### Longest maths proof would take 10 billion years to read

An Anglo-American trio presented the prize-winning solution to a 35-year old maths problem Friday, but verifying it may be a problem in itself: reading it would take 10 billion years.

An Anglo-American trio presented the prize-winning solution to a 35-year old maths problem Friday, but verifying it may be a problem in itself: reading it would take 10 billion years.

Mathematics

Jul 08, 2016

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3157

A team of researchers, led by Rensselaer Polytechnic Institute professor Yuri Lvov, has found an elegant explanation for the long-standing Fermi-Pasta-Ulam (FPU) problem, first proposed in 1953, investigated with one of the ...

Mathematics

Mar 23, 2015

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332

(Phys.org)—A trio of researchers has solved a single math problem by using a supercomputer to grind through over a trillion color combination possibilities, and in the process has generated the largest math proof ever—the ...

It's fair to say maths is not everyone's favourite subject. In fact, for many people, the feelings of tension and anxiety that arise when trying to solve a mathematical problem can be all consuming. This is known as maths ...

Education

May 16, 2019

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Students learn math best when they approach the subject as something they enjoy, according to a Stanford education expert. Speed pressure, timed testing and blind memorization pose high hurdles in the youthful pursuit of ...

Social Sciences

Jan 30, 2015

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(PhysOrg.com) -- Two UQ Science researchers have proved two famous physical laws that have been widely used for the past 25 years do not always work.

General Physics

Jul 06, 2009

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Maths students from the University of Sheffield have swapped calculus for the kitchen by developing a formula to prepare the perfect pancake.

Mathematics

Feb 08, 2016

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(Phys.org) -- In Isaac Newton's Principia Mathematica published in 1687, the man many consider the most brilliant mathematician of all time used a mathematical formula to describe the path taken by an object when it is thrown ...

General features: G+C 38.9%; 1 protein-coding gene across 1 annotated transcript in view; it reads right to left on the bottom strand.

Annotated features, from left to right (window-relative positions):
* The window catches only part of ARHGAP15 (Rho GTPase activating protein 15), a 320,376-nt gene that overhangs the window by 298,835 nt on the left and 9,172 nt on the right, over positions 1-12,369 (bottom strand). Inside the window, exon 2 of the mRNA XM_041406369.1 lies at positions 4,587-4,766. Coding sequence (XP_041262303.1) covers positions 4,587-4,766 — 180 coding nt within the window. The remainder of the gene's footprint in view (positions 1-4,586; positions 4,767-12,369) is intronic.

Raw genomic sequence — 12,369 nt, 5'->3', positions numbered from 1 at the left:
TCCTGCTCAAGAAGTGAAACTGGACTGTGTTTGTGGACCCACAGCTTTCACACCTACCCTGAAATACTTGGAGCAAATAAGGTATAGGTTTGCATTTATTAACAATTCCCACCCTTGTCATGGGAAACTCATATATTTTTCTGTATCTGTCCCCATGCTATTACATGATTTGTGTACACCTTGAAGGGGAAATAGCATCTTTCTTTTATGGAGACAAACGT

(PhysOrg.com) -- In August 2007, Le Trung invented Aiko, a Yumecom, or "Dream Computer Robot." Although it took only a month and a half to build Aiko's exterior, the artificial intelligence software has been a work in progress ...

(Phys.org) —Dan Spielman, a Yale computer scientist, wasn't looking for a new problem. He was already deeply immersed in a tricky effort to model complex online communities like Facebook, hoping to gain insight into how ...

Mathematics

Jul 08, 2014

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**Mathematics** is the science and study of quantity, structure, space, and change. Mathematicians seek out patterns, formulate new conjectures, and establish truth by rigorous deduction from appropriately chosen axioms and definitions.

There is debate over whether mathematical objects such as numbers and points really exist or whether they are manmade. The mathematician Benjamin Peirce called mathematics "the science that draws necessary conclusions". Albert Einstein, on the other hand, stated that "as far as the laws of mathematics refer to reality, they are not certain; and as far as they are certain, they do not refer to reality."

Through the use of abstraction and logical reasoning, mathematics evolved from counting, calculation, measurement, and the systematic study of the shapes and motions of physical objects. Practical mathematics has been a human activity for as far back as written records go (see: History of Mathematics). Rigorous arguments first appeared in Greek mathematics, most notably in Euclid's *Elements*. Mathematics continued to develop, in fitful bursts, until the Renaissance, when mathematical innovations interacted with new scientific discoveries, leading to an acceleration in research that continues to the present day.

Today, mathematics is used throughout the world as an essential tool in many fields, including natural science, engineering, medicine, and the social sciences. Applied mathematics, the branch of mathematics concerned with application of mathematical knowledge to other fields, inspires and makes use of new mathematical discoveries and sometimes leads to the development of entirely new disciplines. Mathematicians also engage in pure mathematics, or mathematics for its own sake, without having any application in mind, although practical applications for what began as pure mathematics are often discovered later.

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